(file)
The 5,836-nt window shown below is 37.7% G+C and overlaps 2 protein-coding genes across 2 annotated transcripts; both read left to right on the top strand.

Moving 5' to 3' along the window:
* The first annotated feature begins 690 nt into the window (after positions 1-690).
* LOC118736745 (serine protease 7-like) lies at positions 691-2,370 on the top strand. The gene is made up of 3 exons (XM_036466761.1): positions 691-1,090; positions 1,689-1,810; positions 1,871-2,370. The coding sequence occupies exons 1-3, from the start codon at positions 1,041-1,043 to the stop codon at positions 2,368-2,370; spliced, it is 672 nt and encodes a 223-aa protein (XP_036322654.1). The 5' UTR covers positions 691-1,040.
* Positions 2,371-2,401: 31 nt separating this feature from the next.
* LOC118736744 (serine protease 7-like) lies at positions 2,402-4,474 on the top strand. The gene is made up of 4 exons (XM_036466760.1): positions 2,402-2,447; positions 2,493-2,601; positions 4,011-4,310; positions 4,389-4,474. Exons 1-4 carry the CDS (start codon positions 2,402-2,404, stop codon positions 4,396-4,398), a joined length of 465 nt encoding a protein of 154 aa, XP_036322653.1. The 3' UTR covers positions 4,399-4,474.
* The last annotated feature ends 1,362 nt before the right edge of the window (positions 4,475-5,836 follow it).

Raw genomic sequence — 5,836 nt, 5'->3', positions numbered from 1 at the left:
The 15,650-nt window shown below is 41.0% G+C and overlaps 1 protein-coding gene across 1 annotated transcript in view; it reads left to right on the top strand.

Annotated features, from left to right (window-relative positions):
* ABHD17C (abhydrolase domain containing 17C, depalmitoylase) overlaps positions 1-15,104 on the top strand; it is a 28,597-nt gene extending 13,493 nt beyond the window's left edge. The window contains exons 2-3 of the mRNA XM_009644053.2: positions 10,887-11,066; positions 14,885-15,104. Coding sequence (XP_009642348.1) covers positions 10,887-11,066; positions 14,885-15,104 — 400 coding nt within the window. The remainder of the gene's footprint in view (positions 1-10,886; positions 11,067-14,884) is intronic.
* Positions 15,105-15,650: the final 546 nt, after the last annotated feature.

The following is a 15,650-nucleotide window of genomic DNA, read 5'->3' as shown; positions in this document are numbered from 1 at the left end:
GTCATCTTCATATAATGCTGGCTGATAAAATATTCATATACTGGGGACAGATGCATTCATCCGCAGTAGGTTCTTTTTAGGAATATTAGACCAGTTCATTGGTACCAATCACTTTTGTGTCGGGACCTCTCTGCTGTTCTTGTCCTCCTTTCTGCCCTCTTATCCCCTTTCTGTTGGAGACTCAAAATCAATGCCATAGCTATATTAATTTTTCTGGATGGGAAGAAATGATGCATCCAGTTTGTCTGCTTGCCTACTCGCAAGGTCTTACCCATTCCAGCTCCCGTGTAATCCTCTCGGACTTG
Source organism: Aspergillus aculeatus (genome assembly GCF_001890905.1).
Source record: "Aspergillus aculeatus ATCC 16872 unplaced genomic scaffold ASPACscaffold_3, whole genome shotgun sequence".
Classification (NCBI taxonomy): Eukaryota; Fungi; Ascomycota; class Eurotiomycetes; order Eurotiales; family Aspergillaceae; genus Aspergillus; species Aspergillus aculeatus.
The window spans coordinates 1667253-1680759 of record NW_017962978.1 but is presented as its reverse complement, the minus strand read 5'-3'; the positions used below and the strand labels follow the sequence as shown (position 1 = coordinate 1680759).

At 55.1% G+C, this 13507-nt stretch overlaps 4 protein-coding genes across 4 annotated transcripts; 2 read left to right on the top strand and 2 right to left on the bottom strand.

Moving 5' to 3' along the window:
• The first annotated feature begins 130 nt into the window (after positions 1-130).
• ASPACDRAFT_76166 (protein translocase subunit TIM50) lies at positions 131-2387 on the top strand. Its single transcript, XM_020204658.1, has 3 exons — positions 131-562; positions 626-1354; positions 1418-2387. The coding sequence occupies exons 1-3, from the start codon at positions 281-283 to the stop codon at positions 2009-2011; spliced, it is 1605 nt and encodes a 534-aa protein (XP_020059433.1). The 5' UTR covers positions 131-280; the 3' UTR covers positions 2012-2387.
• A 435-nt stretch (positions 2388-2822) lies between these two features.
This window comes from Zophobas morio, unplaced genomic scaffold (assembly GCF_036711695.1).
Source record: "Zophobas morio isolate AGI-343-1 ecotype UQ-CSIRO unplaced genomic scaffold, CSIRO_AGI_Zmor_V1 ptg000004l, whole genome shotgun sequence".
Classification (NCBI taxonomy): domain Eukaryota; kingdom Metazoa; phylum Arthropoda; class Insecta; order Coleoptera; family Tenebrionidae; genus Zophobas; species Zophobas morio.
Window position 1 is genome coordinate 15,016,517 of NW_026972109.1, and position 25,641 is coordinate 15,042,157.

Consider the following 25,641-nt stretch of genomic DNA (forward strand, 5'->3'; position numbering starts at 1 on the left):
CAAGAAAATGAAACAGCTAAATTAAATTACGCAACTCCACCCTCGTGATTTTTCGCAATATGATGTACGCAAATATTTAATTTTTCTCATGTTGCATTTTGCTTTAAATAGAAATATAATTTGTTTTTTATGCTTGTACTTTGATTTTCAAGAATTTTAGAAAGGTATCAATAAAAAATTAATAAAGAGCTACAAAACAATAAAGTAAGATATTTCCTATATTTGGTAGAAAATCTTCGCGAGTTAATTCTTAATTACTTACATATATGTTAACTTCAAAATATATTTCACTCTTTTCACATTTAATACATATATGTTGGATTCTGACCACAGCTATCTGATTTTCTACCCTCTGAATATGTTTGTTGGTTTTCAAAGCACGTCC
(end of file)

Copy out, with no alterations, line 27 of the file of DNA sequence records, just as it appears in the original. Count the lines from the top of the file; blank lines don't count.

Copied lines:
Window position 1 is genome coordinate 15,016,517 of NW_026972109.1, and position 25,641 is coordinate 15,042,157.